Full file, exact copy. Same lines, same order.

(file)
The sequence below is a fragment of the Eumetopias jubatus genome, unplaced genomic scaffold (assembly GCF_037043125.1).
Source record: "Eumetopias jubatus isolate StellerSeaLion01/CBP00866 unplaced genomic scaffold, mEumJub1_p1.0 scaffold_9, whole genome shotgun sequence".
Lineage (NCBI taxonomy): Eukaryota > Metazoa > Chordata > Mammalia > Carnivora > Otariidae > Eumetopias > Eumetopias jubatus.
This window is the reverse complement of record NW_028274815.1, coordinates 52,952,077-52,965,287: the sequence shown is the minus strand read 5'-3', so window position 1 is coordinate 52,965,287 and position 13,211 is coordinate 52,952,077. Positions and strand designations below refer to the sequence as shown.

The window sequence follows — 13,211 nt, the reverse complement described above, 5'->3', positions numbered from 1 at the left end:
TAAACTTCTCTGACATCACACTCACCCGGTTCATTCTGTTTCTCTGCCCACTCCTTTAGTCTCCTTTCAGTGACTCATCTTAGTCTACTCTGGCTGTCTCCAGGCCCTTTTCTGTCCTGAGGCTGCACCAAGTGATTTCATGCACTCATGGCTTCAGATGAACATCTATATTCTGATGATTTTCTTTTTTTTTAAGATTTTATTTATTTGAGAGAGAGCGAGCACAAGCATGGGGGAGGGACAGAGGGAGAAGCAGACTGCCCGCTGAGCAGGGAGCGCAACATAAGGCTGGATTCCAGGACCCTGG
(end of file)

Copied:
The sequence below is a fragment of the Eumetopias jubatus genome, unplaced genomic scaffold (assembly GCF_037043125.1).
Source record: "Eumetopias jubatus isolate StellerSeaLion01/CBP00866 unplaced genomic scaffold, mEumJub1_p1.0 scaffold_9, whole genome shotgun sequence".
Lineage (NCBI taxonomy): Eukaryota > Metazoa > Chordata > Mammalia > Carnivora > Otariidae > Eumetopias > Eumetopias jubatus.
This window is the reverse complement of record NW_028274815.1, coordinates 52,952,077-52,965,287: the sequence shown is the minus strand read 5'-3', so window position 1 is coordinate 52,965,287 and position 13,211 is coordinate 52,952,077. Positions and strand designations below refer to the sequence as shown.

The window sequence follows — 13,211 nt, the reverse complement described above, 5'->3', positions numbered from 1 at the left end:
TAAACTTCTCTGACATCACACTCACCCGGTTCATTCTGTTTCTCTGCCCACTCCTTTAGTCTCCTTTCAGTGACTCATCTTAGTCTACTCTGGCTGTCTCCAGGCCCTTTTCTGTCCTGAGGCTGCACCAAGTGATTTCATGCACTCATGGCTTCAGATGAACATCTATATTCTGATGATTTTCTTTTTTTTTAAGATTTTATTTATTTGAGAGAGAGCGAGCACAAGCATGGGGGAGGGACAGAGGGAGAAGCAGACTGCCCGCTGAGCAGGGAGCGCAACATAAGGCTGGATTCCAGGACCCTGG